Some people just seem to have all the luck. Every bingo player knows somebody who seems to win all the time, no matter how often they sit down at the tables or how many cards they play. There’s no explaining "dumb luck" — something no odds-computing formulas in the world can figure. But even people who have given up trying to understand Lady Luck still court her. Below are some alternative ways that some players usse to improve their odds.
Lucky charms. Statistics show that three out of four people carry good-luck charms, whether they admit it or not. Most students say they perform better on tests when they wear lucky socks, special jewelry, or some other lucky charm. In bingo , judging from the clutter on the tables, one unwritten rule of lucky charms is that they must be prominently displayed during the game. There’s no telling what some people deem lucky: troll dolls, four-leaf-clover key chains, dice, gemstones, rabbit’s feet, small beanbag animals — you name it, you’ll find it on the bingo tables.
|Trust Your Instincts
Gold Country Casino in Oroville, California, is located 90 miles north of Sacramento. To bring in the crowds, they offer a super jackpot bingo game with a top prize of $100,000. To win that, players have to get a blackout (or solid diamond, depending on the session), then pick an envelope off a prize board.
If the note in the envelope says "Proceed to Next Board," the player proceeds to yet another prize board, where they must guess which of those envelopes contains the big money. One woman got all the way to the third board, grabbed the right envelope, and, at the last minute, changed her mind and picked another. Imagine her disappointment when the casino manager revealed what had happened! You can bet that woman vowed never to go against a hunch again.
Lucky seats. If you’re a first-timer at a particular bingo hall, be warned. Once you’ve chosen a seat and settled in, it’s quite possible you may be tapped on the shoulder by an agitated player who’s been sitting in that seat every Wednesday night for the past five years. It’s a good idea to gracefully give up the chair and try to find your own lucky seat. Obviously, whether a seat is lucky for you or for someone else can’t be proved, but it does stand to reason that when a player feels comfortable in their seat, they will be able to concentrate and enjoy the game better than if they’re squirming around, worrying about bad karma.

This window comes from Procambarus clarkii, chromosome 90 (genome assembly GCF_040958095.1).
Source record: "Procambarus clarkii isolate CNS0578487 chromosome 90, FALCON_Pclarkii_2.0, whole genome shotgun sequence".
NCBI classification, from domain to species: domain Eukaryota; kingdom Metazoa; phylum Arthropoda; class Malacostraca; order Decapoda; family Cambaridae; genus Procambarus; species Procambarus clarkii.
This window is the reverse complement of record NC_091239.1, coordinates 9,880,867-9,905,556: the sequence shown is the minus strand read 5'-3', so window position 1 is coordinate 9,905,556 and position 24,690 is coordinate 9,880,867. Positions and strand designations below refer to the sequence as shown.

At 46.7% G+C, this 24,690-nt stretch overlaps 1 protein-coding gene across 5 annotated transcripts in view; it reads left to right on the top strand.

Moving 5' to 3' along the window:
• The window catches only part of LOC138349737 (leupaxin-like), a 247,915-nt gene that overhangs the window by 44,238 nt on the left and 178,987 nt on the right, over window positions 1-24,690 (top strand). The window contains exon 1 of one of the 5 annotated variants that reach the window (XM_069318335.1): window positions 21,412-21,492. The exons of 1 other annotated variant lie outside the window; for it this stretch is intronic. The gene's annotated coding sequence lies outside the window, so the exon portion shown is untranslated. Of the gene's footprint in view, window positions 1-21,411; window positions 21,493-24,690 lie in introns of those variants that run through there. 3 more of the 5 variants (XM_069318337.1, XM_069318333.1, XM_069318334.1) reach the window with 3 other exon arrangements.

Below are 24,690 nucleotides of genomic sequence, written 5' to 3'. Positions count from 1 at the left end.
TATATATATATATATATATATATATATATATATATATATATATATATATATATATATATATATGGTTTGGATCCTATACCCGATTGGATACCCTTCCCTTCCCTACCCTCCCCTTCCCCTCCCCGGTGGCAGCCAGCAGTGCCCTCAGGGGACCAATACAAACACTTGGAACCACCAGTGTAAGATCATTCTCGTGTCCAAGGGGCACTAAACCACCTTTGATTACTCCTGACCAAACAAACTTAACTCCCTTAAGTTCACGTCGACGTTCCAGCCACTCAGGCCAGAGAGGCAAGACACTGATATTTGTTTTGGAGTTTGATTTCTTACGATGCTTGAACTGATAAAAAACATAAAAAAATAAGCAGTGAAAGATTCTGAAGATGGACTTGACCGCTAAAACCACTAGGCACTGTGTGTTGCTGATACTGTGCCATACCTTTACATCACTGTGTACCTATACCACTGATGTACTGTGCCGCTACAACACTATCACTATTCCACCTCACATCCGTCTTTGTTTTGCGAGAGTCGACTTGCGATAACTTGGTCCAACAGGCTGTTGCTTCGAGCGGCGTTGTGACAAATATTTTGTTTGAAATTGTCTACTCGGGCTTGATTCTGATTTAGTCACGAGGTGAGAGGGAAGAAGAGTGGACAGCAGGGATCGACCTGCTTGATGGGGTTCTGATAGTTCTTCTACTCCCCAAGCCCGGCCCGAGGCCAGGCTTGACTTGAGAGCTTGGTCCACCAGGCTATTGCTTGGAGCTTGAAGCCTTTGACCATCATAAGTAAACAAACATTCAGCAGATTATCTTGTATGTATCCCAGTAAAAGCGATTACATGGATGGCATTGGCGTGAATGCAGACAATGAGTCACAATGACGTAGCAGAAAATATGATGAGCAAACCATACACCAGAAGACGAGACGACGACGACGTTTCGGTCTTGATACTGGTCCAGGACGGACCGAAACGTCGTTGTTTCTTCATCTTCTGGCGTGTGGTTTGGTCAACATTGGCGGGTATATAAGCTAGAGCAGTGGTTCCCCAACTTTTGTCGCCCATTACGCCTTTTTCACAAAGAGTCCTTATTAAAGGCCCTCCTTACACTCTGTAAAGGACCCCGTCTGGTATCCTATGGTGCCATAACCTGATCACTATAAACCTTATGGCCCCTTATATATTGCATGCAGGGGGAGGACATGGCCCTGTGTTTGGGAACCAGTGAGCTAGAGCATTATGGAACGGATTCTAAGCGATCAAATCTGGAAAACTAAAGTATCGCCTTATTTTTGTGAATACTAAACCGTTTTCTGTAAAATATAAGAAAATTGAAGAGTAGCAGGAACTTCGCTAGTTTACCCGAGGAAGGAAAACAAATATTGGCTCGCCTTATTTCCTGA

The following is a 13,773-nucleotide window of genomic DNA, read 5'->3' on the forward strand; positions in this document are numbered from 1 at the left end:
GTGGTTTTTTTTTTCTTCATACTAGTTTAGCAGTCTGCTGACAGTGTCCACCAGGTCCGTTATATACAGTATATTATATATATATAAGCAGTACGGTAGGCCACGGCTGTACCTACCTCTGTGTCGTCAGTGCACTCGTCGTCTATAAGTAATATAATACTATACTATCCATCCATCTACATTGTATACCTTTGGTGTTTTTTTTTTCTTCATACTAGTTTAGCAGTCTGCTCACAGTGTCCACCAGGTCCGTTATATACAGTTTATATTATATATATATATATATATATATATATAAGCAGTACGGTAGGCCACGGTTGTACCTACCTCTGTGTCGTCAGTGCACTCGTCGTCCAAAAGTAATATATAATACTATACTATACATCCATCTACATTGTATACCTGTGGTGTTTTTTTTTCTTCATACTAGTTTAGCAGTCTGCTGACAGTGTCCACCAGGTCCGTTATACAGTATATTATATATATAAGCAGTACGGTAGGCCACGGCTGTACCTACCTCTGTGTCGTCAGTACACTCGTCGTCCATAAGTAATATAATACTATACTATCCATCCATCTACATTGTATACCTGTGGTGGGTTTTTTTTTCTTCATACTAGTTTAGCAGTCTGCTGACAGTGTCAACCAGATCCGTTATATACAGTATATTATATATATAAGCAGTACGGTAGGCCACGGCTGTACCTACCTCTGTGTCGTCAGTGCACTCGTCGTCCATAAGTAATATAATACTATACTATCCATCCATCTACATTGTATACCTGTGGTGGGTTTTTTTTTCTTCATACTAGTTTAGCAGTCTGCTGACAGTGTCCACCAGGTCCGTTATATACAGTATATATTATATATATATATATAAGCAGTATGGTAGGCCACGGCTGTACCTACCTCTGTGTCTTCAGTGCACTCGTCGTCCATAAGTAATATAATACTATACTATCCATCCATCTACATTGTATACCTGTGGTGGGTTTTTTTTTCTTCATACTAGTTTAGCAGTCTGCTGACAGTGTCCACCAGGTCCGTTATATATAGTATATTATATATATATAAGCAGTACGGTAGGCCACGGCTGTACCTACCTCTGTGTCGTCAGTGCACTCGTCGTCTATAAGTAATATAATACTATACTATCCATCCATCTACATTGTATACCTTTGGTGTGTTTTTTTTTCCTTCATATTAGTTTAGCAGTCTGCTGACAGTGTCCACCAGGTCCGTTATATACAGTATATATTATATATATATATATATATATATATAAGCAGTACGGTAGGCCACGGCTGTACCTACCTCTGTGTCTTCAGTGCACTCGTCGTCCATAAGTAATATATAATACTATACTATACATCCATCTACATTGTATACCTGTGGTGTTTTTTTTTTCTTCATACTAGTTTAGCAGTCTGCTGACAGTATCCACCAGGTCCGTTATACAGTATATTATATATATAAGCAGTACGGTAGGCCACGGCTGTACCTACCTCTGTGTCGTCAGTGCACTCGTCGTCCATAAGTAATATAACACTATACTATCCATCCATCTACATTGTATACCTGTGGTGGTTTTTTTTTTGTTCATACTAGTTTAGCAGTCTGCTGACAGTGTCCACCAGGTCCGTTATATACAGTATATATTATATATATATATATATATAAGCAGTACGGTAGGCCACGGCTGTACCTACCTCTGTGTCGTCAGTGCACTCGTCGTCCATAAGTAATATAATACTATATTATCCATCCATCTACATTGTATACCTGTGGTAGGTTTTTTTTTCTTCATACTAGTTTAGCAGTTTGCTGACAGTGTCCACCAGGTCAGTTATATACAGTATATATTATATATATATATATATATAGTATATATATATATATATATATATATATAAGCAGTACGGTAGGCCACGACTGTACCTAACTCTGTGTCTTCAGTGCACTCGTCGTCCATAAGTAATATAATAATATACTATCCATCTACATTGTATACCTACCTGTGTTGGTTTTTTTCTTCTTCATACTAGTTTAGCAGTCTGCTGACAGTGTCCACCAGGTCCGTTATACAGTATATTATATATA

Lucky bucks. Is money lucky? Some people carefully place lucky coins in a pattern across the top of their cards. Others would never consider leaving any money on the table, afraid it will curse them with bad luck.
Lucky numbers. Your lucky number may be another bingo player’s curse. Who knows? While one player might thank thei r lucky stars when they get a card showing, say, G-47, another may want to trade it in.
Who Has the Winning Edge?
If you go to bingo to gamble, you’re in the wrong place. The bingo hall maintains a much larger edge over the player than virtually any casino or racetrack. A bingo hall that returns 60 percent of buy-ins as jackpots keeps 40 percent for itself. This fixed mathematical edge over the player guarantees the house will always make a profit.
Keep in mind that the worst bet in a gambling casino is a certain kind of bet at the craps table, which carries a house edge near 17 percent. In comparison, bingo carries a house edge of 40 percent — if 60 percent of buy-ins are returned — or, more than double the house edge in that bad craps bet!
Remember that when it comes down to it, bingo is a game of chance. If you want to increase your chances to win, look for the big paybacks, find poorly attended games with nice guarantees, choose nonduplicate cards, pull out your lucky charms, and, above all, pay attention and have fun! The social atmosphere and thrill of being one number from a bingo are what bring most people to the halls in the first place, so keep enjoying it.
The odds are, if you follow some of the guidelines in this article, you’ll enjoy the game of bingo and, hopefully, some type of winnings.